After having three young children, now all at school, Sarah* had been out of the workforce for eight years. She’d lost her confidence and couldn’t see how she could return to full-time work.
Sarah was a buyer for a major department store, which involved long days and several overseas trips each year. Her preference was to work for two to three days per week, but again this was not realistic if she returned to buying. She was lost, lacked confidence and needed support about her return to work, so she contacted me.
Sarah had updated her resume and had been applying for marketing coordinator positions to “ease herself” back into the market. She had completed a marketing undergraduate degree and was prepared to start at the bottom and work her way back up. So far, she’d applied for about 20 jobs with high-profile fashion, sport and retail organisations but hadn’t received any responses and was feeling frustrated and demoralised.
When I met with Sarah, I explained the problems with this approach:
- She had never actually worked in a marketing assistant / coordinator role and was competing against possibly hundreds of other candidates who were currently working in these roles
- Her undergraduate marketing degree was virtually obsolete as she had no digital marketing or social media skills which were an expected requirement for many of the jobs
- Her resume wasn’t doing her any favours. It looked ‘old school’ and didn’t highlight her transferable skills. As a ‘relauncher’, out of work for eight years, her resume was really only highlighting this gap.
- The jobs she was applying for—fashion, sport—were highly appealing to a wide range of applicants and therefore the applicant pool would be even greater
- By applying for entry-level marketing roles, Sarah was not valuing the plethora of skills that she had developed earlier in her career: leadership, client relationship management, stakeholder management, financial management. They were still there! It was also highly likely that recruiting managers would think she was too experienced for coordinator roles.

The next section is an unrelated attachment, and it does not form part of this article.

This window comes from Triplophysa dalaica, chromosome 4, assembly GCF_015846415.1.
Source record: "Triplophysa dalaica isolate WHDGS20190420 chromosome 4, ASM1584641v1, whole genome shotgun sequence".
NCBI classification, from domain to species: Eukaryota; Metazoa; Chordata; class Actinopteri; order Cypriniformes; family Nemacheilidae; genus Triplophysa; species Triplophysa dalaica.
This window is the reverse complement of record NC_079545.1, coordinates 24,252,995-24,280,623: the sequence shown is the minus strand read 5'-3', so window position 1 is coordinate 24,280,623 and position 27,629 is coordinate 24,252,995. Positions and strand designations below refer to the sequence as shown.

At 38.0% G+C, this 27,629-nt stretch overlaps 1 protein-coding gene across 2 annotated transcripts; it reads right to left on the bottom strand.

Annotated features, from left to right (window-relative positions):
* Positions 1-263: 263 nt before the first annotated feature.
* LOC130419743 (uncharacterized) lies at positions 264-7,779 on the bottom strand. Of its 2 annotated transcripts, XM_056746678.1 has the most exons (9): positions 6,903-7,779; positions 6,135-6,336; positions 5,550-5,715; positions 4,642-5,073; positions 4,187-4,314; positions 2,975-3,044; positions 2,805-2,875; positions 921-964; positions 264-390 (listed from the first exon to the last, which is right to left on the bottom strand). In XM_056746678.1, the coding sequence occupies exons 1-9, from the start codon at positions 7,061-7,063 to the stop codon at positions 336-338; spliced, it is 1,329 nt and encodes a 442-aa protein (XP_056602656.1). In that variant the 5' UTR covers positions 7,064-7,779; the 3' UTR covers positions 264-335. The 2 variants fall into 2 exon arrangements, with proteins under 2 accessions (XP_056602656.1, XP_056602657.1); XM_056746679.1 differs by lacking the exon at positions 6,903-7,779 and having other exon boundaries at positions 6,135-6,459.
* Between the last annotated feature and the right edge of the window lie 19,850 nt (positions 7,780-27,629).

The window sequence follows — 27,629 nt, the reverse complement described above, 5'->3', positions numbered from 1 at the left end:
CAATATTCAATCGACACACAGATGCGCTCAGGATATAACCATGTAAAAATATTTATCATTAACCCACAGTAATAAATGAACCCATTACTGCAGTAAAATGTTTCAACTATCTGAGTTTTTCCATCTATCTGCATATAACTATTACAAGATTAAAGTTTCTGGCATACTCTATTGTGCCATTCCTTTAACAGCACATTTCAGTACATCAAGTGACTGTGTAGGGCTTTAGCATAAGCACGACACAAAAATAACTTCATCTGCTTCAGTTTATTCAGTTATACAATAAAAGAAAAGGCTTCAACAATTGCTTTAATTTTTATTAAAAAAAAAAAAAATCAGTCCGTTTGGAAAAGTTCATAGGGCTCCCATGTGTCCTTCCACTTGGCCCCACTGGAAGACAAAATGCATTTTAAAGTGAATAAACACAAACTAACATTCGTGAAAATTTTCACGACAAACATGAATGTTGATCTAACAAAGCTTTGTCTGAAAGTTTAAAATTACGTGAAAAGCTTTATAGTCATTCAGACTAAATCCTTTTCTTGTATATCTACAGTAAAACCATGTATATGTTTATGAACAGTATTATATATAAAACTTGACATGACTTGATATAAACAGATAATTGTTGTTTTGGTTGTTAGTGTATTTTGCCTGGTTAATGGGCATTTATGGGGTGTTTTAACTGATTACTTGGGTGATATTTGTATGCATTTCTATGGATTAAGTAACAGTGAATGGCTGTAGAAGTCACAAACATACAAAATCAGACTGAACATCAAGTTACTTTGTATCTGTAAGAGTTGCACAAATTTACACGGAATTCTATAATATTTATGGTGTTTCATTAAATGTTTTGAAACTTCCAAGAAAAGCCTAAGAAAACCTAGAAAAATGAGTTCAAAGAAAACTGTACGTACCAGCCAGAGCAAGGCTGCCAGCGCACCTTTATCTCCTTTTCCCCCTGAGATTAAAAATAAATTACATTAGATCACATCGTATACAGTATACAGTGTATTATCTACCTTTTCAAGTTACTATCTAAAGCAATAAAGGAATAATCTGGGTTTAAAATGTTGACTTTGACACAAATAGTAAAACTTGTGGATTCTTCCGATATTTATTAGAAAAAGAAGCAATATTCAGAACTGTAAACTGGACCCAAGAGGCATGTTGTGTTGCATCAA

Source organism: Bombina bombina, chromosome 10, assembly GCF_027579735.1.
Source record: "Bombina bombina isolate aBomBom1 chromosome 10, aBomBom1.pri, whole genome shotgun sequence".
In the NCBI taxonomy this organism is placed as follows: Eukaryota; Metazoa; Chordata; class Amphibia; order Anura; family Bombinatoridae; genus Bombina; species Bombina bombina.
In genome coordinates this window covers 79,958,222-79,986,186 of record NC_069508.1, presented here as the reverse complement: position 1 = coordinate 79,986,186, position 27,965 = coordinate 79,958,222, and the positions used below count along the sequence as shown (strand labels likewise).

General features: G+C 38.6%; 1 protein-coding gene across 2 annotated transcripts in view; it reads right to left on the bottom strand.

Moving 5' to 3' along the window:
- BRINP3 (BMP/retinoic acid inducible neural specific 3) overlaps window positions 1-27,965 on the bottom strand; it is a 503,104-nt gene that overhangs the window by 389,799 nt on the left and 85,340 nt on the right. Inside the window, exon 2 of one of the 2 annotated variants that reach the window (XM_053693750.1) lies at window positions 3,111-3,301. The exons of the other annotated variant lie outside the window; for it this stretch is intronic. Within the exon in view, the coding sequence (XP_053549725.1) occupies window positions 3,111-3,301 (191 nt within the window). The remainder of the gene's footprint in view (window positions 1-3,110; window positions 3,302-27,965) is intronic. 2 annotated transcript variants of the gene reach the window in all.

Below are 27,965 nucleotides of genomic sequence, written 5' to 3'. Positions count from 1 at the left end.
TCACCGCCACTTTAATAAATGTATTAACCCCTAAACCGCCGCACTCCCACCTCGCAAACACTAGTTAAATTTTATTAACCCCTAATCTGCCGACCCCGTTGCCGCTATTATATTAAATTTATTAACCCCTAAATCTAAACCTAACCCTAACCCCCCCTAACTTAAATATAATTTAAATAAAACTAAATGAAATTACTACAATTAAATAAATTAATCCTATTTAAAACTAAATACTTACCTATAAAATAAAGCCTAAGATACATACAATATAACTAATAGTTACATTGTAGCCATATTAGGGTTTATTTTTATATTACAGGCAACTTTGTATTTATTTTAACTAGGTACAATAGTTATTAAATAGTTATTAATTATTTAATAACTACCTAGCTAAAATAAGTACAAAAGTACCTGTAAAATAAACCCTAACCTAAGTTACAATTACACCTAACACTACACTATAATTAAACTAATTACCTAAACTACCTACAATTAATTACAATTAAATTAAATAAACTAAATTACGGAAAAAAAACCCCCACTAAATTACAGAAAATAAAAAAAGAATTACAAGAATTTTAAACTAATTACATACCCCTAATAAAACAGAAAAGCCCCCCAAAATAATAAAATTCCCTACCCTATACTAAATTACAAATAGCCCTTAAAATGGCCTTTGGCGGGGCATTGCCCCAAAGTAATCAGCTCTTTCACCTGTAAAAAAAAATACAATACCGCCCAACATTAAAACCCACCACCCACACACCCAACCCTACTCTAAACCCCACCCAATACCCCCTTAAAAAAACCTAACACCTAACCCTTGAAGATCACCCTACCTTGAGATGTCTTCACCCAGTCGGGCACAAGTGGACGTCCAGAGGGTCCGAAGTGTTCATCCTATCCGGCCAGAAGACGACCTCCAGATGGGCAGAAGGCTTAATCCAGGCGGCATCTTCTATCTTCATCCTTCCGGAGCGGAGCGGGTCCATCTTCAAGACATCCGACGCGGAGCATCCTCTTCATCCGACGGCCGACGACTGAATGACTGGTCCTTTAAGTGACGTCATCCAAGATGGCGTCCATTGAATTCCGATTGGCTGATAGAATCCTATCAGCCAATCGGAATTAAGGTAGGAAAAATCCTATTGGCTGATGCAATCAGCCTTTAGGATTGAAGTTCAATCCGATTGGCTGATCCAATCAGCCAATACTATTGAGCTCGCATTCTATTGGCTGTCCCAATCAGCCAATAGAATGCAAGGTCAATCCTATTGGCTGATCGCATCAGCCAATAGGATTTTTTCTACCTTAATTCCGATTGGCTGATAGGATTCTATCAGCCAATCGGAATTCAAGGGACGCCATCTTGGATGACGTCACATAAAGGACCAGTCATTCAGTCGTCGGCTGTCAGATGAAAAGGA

When I pointed out these facts, Sarah completely understood where I was coming from. I suggested to Sarah that she take a different approach to her relaunch—to find people instead of jobs.
Here’s what I suggested.
The first step was to write a list of everyone she had worked with in the past, to find out where they were now working and to organise a coffee meeting in the next fortnight. The goal was to tell them she was keen to return to work.
Sarah was excited about this idea and contacted me a few days later to say that she had organised four coffee meetings with ex-colleagues from her buying days, who had moved to new organisations.
The results of these coffee meetings were astounding, resulting in the following over a one-month period:
- An interview with the HR manager of a major fashion label
- An interview with the HR manager of a major retailer
- A job offer to work as a part-time account manager for a homewares company
- A further interview lined up that she cancelled after receiving the job offer
Sarah accepted the position with the homewares company. She now works from home as an account manager three days a week during school hours. She is using her transferable skills (relationship building, marketing, budgeting and analysis) whilst also working in an industry that she is passionate about.
* Not her real name, but based on a real story.
Written by Leah Lambart, founder of Relaunch Me. Leah Lambart is an experienced career coach offering specialised return to work coaching programs through her business, Relaunch Me. These programs are tailored for the individual but may include career counselling, interview coaching, LinkedIn coaching and job search coaching.